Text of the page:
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Chapter # 28. Comprehensive Primary Health Care


Under Ayushman Bharat, scale-up a new vision for comprehensive primary health care across the country, built on the platform of health and wellness centres (HWCs), to:

  • Provide quality ambulatory services for an inclusive package of diagnostic, curative, rehabilitative and palliative care, close to the people.
  • Deliver preventive and promotion services, and action on the ground to tackle determinants of ill health locally.
  • Create a mass movement for Healthy India (Swasth Bharat Jan Andolan).

Current Situation

Primary health care is a key enabler for higher life expectancy, better health outcomes and lower costs for the nation. Primary health interventions help detect diseases early, well before complications set in, thus pre-empting the need for secondary and tertiary care.

Developed nations such as the UK, Australia, Canada, Netherlands and Sweden spend a large share of their federal healthcare budgets on primary care.1 In India, primary care infrastructure exists as a network of sub-centres, primary health centres and community health centres.

However, the focus of services has remained narrow – largely prioritized around reproductive, maternal and child healthcare, and some communicable diseases (notably, malaria). The battle against non-communicable diseases can only be won through a primary health system that ensures that chronic diseases are not only detected early, but also that preventive action is taken to ensure improved lifestyles.

The National Health Policy (NHP), 2017, envisages comprehensive primary health care delivered through HWCs. The policy also commits that two-thirds or more of government spending will be targeted at primary care. Additionally, the announcement of Ayushman Bharat by the government is a game changer.


  1. The existing primary health care model in the country is limited in scope. Even where there is a well-functioning public primary health centre, only services related to pregnancy care, limited childcare and certain services related to national health programmes are provided, which represent only 15 per cent of all morbidities for which people seek care.2
  1. The conversion of 150,000 sub centres into HWCs was announced in the budget speech in 2017 and was enshrined in the NHP, 2017. Although less than 4000 such centres were sanctioned in 2017-18, the government is committed to accelerating the pace of sanctioning and putting up HWCs to meet the target in good time.
  1. Supply side deficiencies, poor management skills and lack of appropriate training and supportive supervision for health workers prevent delivery of the desired quality of health services.
  1. A primary health care model for the growing urban population has not been conceptualized, notwithstanding a few assorted initiatives by some states.
  1. Although the National Health Mission focuses on engaging communities through village health, nutrition and sanitation societies, health has not yet become a people’s movement.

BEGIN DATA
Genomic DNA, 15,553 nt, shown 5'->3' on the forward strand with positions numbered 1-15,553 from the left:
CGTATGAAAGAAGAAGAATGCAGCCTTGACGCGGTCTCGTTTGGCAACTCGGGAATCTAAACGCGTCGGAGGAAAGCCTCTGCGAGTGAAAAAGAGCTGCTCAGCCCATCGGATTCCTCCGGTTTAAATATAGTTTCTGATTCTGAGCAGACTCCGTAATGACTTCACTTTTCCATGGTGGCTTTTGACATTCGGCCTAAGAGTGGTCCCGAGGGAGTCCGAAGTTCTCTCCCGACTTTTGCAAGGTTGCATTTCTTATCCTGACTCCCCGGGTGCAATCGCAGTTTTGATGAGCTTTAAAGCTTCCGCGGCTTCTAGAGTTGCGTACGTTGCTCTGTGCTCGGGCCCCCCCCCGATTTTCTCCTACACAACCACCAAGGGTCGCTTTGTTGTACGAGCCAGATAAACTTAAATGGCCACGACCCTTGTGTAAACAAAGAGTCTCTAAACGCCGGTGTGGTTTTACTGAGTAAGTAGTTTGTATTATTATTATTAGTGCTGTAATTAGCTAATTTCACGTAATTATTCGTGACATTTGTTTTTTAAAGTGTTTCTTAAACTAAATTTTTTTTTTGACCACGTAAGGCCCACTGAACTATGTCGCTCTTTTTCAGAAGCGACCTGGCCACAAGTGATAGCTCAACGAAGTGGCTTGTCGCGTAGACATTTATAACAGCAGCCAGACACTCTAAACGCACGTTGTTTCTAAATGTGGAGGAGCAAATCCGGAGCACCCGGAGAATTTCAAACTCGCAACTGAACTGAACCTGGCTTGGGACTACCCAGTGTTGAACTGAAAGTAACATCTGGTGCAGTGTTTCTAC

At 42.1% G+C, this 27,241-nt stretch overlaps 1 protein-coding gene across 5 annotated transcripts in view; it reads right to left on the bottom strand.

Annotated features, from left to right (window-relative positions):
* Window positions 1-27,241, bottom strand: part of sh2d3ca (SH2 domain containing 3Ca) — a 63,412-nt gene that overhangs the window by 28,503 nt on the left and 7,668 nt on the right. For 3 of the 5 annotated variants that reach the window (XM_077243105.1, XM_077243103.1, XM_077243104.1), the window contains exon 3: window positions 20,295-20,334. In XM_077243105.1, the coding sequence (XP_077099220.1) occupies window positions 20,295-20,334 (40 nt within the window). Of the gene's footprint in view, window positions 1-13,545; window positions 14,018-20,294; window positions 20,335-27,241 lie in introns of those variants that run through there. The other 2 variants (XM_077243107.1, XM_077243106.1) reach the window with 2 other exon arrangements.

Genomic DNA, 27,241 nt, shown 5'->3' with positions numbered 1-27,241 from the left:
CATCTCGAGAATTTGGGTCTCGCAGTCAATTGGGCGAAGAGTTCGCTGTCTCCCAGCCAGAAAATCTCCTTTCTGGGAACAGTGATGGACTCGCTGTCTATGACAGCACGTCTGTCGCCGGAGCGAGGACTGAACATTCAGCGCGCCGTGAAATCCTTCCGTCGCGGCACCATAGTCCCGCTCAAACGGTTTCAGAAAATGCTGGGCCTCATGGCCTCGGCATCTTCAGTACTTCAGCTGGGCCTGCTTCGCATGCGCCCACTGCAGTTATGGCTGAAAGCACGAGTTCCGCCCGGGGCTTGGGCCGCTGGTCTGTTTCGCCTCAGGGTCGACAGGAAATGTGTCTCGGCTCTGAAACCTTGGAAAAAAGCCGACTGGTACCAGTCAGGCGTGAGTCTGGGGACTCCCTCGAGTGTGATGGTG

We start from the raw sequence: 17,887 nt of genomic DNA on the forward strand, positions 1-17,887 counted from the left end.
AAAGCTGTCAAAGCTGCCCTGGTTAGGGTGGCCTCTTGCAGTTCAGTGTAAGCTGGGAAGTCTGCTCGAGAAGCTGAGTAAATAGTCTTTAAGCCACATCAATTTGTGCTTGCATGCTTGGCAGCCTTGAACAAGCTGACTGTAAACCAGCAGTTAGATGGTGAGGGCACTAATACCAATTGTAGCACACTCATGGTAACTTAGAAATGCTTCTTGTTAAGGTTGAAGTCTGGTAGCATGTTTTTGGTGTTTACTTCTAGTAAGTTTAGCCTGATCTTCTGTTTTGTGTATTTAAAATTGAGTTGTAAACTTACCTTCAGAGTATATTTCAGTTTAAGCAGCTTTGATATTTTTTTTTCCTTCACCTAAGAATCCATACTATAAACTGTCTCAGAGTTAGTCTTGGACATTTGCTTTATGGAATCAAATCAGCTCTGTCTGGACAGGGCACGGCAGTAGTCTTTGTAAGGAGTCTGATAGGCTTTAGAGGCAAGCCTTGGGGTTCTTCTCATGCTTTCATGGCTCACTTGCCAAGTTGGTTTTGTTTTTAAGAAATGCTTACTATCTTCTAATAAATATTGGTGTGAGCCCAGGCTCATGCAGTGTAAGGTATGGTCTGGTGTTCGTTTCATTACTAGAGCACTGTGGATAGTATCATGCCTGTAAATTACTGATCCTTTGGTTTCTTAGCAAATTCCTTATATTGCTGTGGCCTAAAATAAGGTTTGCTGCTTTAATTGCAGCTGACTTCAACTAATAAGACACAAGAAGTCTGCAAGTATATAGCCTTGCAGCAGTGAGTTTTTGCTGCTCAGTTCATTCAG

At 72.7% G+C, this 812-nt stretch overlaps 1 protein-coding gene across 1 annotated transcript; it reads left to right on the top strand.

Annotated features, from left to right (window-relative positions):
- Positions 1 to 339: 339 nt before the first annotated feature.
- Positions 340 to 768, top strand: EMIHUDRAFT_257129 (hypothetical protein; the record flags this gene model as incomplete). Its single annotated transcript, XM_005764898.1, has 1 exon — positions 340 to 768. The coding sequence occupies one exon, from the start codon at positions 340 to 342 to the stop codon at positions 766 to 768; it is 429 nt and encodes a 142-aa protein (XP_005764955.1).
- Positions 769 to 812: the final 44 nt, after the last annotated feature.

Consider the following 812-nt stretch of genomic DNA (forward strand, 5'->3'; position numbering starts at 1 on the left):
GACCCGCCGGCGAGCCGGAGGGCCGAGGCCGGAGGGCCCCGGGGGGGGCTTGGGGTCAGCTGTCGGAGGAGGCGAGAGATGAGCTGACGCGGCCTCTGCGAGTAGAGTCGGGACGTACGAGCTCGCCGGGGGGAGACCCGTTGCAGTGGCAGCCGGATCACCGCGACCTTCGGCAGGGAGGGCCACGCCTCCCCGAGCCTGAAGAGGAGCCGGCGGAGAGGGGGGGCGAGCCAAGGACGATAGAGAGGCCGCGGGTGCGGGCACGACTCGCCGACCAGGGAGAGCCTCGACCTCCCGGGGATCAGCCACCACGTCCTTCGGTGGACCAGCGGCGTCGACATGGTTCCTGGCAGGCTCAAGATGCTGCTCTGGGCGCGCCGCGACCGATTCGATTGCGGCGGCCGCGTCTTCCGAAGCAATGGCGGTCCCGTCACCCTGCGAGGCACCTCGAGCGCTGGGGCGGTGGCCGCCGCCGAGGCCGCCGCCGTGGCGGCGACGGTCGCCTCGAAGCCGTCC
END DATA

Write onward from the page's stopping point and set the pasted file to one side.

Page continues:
1. Funding for health is inadequate, leading to low spending on primary care.
  1. Citizens have to incur high out-of-pocket expenditure on primary health care, of which the largest expenditure is on drugs.
  1. There is a shortage of adequately trained and motivated personnel.

Way Forward

  1. Accelerate the establishment of a network of 150,000 HWCs
  • Operationalize a network of 150,000 HWCs on priority by 2022-23 in order to ensure sufficient coverage of affordable primary care and lower the burden on secondary and tertiary care.
  • HWCs should provide services such as screening and management of non-communicable diseases; screening and basic management of mental health ailments; care for common ophthalmic and ENT problems; basic dental health care; geriatric and palliative health care, and trauma care and emergency care.
  • These are in addition to the existing requirement for primary care services related to reproductive and child health, adolescent health, and selected communicable diseases covered by national health programmes.
  • The key features of New India’s primary health care system will be:

o A primary health care nucleus comprising five to six upgraded sub-centres coupled with a primary health centre, and population outreach.

o A team led by a mid-level health service provider,3 auxiliary nurse midwives (ANMs), accredited social health activists (ASHAs) and a male health worker responsible for comprehensive primary health care services for a population of about 5,000.

  • Planning of health facility distribution in districts to ensure that a continuum of care is available on the principles of ‘time to care’ through a strong referral linkage.
  • Digitization of family records and information from the community to the facility level.
  • Use of real-time data to guide public health action and implementation monitoring.
  • The HWCs would act as the ‘gateway’ for access to secondary and tertiary health services.
  1. Enable mechanisms for rapid scale up